We’ve seen bills like this before, even on the federal level, that aim to legalize cannabis, end prohibition and regulate the plant in the same way as we do alcohol. Unfortunately, past versions of the bill never gained enough support to be passed by either the House or Senate – but things have changed a lot in the last couple of years and support has grown. Representative Earl Blumenauer, who has been an active supporter of legalization, introduced both H.R. 420 and the official launch of the Congressional Cannabis Caucus.
“While the bill number may be a bit tongue in cheek, the issue is very serious. Our federal marijuana laws are outdated, out of touch, and have negatively impacted countless lives,” Blumenauer said in Press Release. “Congress cannot continue to be out of touch with a movement that a growing number of Americans support. It’s time to end this senseless prohibition.”
H.R. 420, also called the “Regulate Marijuana Like Alcohol Act”, would completely remove cannabis from the Controlled Substances Act. This would also remove the regulatory authority from the Drug Enforcement Administration, and instead place it with the Bureau of Alcohol, Tobacco, Firearms and Explosives – which would then be renamed the Bureau of Alcohol, Tobacco, Marijuana, Firearms and Explosives.
The bill would allow the shipping and transporting of marijuana between states where it is legal, but it would remain illegal to transport marijuana into states where the plant remains prohibited. It would also allow the government to make arrests and prosecute in cases where cannabis businesses are acting as a front to sell other illegal drugs, are selling to minors, or other similar issues – just as it does with the alcohol industry.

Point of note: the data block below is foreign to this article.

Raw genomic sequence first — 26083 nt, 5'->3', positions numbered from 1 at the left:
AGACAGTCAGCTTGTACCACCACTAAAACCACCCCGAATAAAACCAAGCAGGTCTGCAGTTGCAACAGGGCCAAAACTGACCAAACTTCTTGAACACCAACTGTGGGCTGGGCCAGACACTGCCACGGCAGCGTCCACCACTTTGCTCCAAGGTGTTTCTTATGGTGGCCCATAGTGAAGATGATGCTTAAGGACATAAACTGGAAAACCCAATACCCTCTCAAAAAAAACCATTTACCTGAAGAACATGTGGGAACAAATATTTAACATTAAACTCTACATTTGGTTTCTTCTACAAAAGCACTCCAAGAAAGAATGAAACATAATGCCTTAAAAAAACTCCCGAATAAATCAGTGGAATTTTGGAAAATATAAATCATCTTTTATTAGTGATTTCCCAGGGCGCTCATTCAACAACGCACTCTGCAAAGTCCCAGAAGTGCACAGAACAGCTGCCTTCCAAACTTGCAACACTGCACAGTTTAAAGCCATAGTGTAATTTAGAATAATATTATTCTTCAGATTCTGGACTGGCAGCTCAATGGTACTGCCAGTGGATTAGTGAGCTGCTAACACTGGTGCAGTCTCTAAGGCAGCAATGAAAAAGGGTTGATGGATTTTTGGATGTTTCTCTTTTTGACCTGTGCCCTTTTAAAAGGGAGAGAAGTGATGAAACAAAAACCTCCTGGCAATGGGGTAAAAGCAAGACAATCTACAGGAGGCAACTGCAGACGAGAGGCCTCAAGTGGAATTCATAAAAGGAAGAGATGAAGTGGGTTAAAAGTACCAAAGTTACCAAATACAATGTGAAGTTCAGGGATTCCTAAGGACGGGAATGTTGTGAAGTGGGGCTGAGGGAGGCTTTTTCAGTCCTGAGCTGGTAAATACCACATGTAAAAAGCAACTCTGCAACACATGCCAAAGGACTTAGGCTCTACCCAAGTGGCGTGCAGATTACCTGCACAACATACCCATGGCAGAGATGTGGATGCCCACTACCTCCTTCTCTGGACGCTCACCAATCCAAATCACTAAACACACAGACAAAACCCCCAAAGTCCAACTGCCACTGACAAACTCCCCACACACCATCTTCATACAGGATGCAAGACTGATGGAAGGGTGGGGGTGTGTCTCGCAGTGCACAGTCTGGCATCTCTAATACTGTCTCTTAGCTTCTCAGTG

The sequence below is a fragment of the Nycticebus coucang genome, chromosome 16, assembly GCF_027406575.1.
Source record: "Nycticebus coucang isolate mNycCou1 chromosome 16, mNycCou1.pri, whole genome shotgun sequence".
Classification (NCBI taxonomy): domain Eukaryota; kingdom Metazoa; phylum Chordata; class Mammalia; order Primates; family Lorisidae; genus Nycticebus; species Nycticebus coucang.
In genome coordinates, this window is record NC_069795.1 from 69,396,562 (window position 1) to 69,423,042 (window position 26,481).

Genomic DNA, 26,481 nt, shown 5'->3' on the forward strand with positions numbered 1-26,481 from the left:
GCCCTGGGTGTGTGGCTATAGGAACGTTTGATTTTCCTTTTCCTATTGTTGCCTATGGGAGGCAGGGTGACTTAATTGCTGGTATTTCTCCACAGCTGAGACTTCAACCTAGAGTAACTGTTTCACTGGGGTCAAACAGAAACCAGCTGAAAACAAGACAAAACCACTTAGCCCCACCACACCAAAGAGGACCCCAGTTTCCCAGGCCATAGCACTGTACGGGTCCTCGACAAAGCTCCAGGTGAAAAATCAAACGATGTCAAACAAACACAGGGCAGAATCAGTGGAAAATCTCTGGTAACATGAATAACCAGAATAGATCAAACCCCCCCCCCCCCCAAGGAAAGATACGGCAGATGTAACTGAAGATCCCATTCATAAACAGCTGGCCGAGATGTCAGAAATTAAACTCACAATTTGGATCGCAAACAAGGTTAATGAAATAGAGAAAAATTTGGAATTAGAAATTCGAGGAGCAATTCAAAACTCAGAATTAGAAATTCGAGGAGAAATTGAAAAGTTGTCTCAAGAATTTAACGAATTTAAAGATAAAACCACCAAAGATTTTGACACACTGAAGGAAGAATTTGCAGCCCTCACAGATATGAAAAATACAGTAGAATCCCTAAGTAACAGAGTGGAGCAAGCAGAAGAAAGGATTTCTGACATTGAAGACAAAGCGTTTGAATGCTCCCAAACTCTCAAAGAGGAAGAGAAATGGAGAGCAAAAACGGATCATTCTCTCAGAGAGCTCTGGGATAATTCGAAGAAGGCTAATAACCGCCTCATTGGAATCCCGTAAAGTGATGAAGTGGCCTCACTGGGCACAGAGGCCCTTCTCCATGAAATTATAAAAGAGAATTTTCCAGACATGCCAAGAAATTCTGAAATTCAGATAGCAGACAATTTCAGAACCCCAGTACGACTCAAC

“The federal government’s interference in this arena has stifled important medical research, interfered with doctors and patients making treatment decisions, and harmed state-legal business,” Joyce from the Cannabis Caucus said in the Press Release. “I look forward to working with [the Caucus] to advance sensible cannabis reforms that will benefit our nation’s veterans, patients, and businesses across the country.”
In the past week since the most recent legislative session started, there has already been three separate pieces of cannabis-related legislation introduced. Along with the promising H.R. 420, another bill known as the Sensible Enforcement of Cannabis Act – sponsored by Representative Lou Correa – almost perfectly mirrors the Cole Memo that was rescinded early in 2018 by then U.S. Attorney General Jeff Sessions.
The fact that cannabis policy reform is finally getting real attention and support (H.R. 420 has 26 co-sponsors and the Sensible Enforcement of Cannabis Act has at least six) suggests that we could finally see the changes we’ve been fighting for over the past few decades.